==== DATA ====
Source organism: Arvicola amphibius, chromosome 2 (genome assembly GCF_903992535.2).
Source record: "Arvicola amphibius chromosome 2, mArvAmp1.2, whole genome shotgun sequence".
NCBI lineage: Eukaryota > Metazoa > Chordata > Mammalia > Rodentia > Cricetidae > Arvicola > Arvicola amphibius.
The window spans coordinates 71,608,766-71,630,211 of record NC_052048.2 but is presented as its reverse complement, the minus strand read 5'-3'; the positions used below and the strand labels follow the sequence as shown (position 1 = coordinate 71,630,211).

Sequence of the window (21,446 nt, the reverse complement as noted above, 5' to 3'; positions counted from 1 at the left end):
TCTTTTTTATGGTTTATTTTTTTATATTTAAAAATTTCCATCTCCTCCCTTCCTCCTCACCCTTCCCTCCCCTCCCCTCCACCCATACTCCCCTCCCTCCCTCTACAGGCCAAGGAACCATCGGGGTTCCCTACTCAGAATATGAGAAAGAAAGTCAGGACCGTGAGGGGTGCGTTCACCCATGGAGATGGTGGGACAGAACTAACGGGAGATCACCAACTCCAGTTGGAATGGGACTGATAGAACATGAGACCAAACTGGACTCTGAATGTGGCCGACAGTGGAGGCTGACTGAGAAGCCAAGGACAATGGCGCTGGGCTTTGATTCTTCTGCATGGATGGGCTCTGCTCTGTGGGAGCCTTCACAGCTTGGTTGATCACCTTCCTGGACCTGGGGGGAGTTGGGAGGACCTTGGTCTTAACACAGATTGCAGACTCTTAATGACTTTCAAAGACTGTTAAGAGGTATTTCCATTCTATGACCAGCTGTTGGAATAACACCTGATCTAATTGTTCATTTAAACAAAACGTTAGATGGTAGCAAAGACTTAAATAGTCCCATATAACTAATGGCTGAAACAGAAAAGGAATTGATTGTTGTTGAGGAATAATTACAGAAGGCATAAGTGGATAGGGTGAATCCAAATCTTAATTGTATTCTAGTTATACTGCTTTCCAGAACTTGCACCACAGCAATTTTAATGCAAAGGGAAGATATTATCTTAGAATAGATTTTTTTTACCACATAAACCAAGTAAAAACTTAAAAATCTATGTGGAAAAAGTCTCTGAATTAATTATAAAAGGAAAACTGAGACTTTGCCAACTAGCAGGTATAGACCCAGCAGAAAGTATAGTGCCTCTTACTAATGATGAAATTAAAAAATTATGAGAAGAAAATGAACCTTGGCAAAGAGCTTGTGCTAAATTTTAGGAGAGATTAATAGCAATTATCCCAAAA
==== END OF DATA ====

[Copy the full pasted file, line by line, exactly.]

Source organism: Arvicola amphibius, chromosome 2 (genome assembly GCF_903992535.2).
Source record: "Arvicola amphibius chromosome 2, mArvAmp1.2, whole genome shotgun sequence".
NCBI lineage: Eukaryota > Metazoa > Chordata > Mammalia > Rodentia > Cricetidae > Arvicola > Arvicola amphibius.
The window spans coordinates 71,608,766-71,630,211 of record NC_052048.2 but is presented as its reverse complement, the minus strand read 5'-3'; the positions used below and the strand labels follow the sequence as shown (position 1 = coordinate 71,630,211).

Sequence of the window (21,446 nt, the reverse complement as noted above, 5' to 3'; positions counted from 1 at the left end):
TCTTTTTTATGGTTTATTTTTTTATATTTAAAAATTTCCATCTCCTCCCTTCCTCCTCACCCTTCCCTCCCCTCCCCTCCACCCATACTCCCCTCCCTCCCTCTACAGGCCAAGGAACCATCGGGGTTCCCTACTCAGAATATGAGAAAGAAAGTCAGGACCGTGAGGGGTGCGTTCACCCATGGAGATGGTGGGACAGAACTAACGGGAGATCACCAACTCCAGTTGGAATGGGACTGATAGAACATGAGACCAAACTGGACTCTGAATGTGGCCGACAGTGGAGGCTGACTGAGAAGCCAAGGACAATGGCGCTGGGCTTTGATTCTTCTGCATGGATGGGCTCTGCTCTGTGGGAGCCTTCACAGCTTGGTTGATCACCTTCCTGGACCTGGGGGGAGTTGGGAGGACCTTGGTCTTAACACAGATTGCAGACTCTTAATGACTTTCAAAGACTGTTAAGAGGTATTTCCATTCTATGACCAGCTGTTGGAATAACACCTGATCTAATTGTTCATTTAAACAAAACGTTAGATGGTAGCAAAGACTTAAATAGTCCCATATAACTAATGGCTGAAACAGAAAAGGAATTGATTGTTGTTGAGGAATAATTACAGAAGGCATAAGTGGATAGGGTGAATCCAAATCTTAATTGTATTCTAGTTATACTGCTTTCCAGAACTTGCACCACAGCAATTTTAATGCAAAGGGAAGATATTATCTTAGAATAGATTTTTTTTACCACATAAACCAAGTAAAAACTTAAAAATCTATGTGGAAAAAGTCTCTGAATTAATTATAAAAGGAAAACTGAGACTTTGCCAACTAGCAGGTATAGACCCAGCAGAAAGTATAGTGCCTCTTACTAATGATGAAATTAAAAAATTATGAGAAGAAAATGAACCTTGGCAAAGAGCTTGTGCTAAATTTTAGGAGAGATTAATAGCAATTATCCCAAAA